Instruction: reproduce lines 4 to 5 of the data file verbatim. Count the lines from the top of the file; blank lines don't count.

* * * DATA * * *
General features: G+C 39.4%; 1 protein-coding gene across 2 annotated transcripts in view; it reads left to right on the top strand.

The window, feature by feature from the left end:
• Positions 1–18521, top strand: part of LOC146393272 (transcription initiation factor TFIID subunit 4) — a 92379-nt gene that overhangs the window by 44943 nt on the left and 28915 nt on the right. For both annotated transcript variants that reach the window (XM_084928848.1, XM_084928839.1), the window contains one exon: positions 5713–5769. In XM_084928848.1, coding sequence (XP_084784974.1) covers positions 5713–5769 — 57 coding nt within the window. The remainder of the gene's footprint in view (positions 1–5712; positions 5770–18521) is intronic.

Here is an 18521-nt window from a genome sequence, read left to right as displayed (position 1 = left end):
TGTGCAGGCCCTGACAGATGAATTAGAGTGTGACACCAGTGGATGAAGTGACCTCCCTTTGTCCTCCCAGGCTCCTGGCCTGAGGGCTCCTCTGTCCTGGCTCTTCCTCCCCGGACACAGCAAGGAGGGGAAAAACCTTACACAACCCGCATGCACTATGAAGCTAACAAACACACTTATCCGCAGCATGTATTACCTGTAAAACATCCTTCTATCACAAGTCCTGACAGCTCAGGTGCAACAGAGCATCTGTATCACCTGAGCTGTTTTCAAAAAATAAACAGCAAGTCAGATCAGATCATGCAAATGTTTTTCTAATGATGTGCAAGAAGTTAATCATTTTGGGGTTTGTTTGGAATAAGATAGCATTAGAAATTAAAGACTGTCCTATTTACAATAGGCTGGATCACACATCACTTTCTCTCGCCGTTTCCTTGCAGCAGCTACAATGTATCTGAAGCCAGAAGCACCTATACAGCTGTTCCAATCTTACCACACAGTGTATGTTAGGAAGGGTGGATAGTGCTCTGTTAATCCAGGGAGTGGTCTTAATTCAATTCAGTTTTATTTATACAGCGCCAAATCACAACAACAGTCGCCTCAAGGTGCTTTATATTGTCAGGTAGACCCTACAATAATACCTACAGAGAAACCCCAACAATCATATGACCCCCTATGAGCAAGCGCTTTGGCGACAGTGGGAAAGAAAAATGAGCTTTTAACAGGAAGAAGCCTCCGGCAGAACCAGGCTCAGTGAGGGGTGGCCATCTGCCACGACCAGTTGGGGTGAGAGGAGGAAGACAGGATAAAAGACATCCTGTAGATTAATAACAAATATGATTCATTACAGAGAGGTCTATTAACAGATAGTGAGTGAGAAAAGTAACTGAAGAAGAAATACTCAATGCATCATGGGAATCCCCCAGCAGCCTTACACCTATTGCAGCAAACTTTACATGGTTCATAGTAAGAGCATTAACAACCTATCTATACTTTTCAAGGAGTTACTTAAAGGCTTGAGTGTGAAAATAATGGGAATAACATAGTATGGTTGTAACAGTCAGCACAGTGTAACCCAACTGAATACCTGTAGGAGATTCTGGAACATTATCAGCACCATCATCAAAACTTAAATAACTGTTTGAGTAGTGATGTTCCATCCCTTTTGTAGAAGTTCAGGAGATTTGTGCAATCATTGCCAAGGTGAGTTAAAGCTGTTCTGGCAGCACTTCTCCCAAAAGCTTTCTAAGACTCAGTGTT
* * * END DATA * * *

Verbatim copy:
Here is an 18521-nt window from a genome sequence, read left to right as displayed (position 1 = left end):
TGTGCAGGCCCTGACAGATGAATTAGAGTGTGACACCAGTGGATGAAGTGACCTCCCTTTGTCCTCCCAGGCTCCTGGCCTGAGGGCTCCTCTGTCCTGGCTCTTCCTCCCCGGACACAGCAAGGAGGGGAAAAACCTTACACAACCCGCATGCACTATGAAGCTAACAAACACACTTATCCGCAGCATGTATTACCTGTAAAACATCCTTCTATCACAAGTCCTGACAGCTCAGGTGCAACAGAGCATCTGTATCACCTGAGCTGTTTTCAAAAAATAAACAGCAAGTCAGATCAGATCATGCAAATGTTTTTCTAATGATGTGCAAGAAGTTAATCATTTTGGGGTTTGTTTGGAATAAGATAGCATTAGAAATTAAAGACTGTCCTATTTACAATAGGCTGGATCACACATCACTTTCTCTCGCCGTTTCCTTGCAGCAGCTACAATGTATCTGAAGCCAGAAGCACCTATACAGCTGTTCCAATCTTACCACACAGTGTATGTTAGGAAGGGTGGATAGTGCTCTGTTAATCCAGGGAGTGGTCTTAATTCAATTCAGTTTTATTTATACAGCGCCAAATCACAACAACAGTCGCCTCAAGGTGCTTTATATTGTCAGGTAGACCCTACAATAATACCTACAGAGAAACCCCAACAATCATATGACCCCCTATGAGCAAGCGCTTTGGCGACAGTGGGAAAGAAAAATGAGCTTTTAACAGGAAGAAGCCTCCGGCAGAACCAGGCTCAGTGAGGGGTGGCCATCTGCCACGACCAGTTGGGGTGAGAGGAGGAAGACAGGATAAAAGACATCCTGTAGATTAATAACAAATATGATTCATTACAGAGAGGTCTATTAACAGATAGTGAGTGAGAAAAGTAACTGAAGAAGAAATACTCAATGCATCATGGGAATCCCCCAGCAGCCTTACACCTATTGCAGCAAACTTTACATGGTTCATAGTAAGAGCATTAACAACCTATCTATACTTTTCAAGGAGTTACTTAAAGGCTTGAGTGTGAAAATAATGGGAATAACATAGTATGGTTGTAACAGTCAGCACAGTGTAACCCAACTGAATACCTGTAGGAGATTCTGGAACATTATCAGCACCATCATCAAAACTTAAATAACTGTTTGAGTAGTGATGTTCCATCCCTTTTGTAGAAGTTCAGGAGATTTGTGCAATCATTGCCAAGGTGAGTTAAAGCTGTTCTGGCAGCACTTCTCCCAAAAGCTTTCTAAGACTCAGTGTT